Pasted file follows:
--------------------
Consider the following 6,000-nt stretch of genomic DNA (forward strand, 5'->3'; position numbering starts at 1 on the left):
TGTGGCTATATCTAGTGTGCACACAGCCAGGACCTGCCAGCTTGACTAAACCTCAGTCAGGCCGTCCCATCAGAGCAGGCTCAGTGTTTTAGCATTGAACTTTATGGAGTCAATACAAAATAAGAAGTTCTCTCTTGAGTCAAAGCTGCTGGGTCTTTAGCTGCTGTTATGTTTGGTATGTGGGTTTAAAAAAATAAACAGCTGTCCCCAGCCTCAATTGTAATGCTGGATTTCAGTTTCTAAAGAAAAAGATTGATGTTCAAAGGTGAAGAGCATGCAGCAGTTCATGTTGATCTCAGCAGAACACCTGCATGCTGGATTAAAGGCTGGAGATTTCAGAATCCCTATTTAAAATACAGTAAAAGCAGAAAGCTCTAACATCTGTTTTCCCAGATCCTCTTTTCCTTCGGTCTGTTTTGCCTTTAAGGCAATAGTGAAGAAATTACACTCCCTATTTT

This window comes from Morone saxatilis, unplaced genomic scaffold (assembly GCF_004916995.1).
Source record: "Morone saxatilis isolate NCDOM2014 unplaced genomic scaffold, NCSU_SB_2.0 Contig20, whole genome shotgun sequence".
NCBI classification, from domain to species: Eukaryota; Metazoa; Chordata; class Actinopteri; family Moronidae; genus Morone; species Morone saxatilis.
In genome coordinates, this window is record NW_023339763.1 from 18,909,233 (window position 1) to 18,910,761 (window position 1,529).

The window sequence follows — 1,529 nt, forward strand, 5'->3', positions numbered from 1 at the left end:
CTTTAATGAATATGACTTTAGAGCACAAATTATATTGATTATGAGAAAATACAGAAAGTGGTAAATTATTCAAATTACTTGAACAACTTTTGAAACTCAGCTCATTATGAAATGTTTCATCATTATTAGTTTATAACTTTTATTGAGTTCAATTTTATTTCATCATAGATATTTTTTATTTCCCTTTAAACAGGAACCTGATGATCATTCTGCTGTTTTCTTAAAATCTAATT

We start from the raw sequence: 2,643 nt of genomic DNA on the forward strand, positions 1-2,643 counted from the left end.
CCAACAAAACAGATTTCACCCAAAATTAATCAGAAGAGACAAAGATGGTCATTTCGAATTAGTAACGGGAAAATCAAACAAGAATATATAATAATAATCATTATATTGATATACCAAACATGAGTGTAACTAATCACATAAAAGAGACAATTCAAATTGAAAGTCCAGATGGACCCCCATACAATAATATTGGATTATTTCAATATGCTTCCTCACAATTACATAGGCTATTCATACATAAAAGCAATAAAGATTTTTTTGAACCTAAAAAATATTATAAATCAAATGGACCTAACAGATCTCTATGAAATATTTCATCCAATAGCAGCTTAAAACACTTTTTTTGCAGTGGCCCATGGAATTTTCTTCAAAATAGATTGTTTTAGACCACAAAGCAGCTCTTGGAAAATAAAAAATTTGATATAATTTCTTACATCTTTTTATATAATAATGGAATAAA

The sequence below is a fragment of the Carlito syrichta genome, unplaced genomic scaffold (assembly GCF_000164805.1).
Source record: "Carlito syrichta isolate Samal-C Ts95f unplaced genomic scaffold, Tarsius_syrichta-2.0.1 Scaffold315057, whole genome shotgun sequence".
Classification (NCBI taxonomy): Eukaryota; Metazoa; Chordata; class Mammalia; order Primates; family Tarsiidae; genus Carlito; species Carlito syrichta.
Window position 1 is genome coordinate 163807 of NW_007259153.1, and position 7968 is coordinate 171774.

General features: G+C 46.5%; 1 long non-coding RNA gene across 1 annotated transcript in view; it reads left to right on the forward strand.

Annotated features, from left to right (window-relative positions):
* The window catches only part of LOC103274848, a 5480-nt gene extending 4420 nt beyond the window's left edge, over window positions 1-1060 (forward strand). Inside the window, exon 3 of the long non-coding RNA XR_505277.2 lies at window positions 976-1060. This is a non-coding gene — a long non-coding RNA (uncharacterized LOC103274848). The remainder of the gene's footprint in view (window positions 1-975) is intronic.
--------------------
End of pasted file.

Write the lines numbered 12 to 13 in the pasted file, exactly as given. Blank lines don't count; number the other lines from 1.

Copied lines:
Source record: "Carlito syrichta isolate Samal-C Ts95f unplaced genomic scaffold, Tarsius_syrichta-2.0.1 Scaffold315057, whole genome shotgun sequence".
Classification (NCBI taxonomy): Eukaryota; Metazoa; Chordata; class Mammalia; order Primates; family Tarsiidae; genus Carlito; species Carlito syrichta.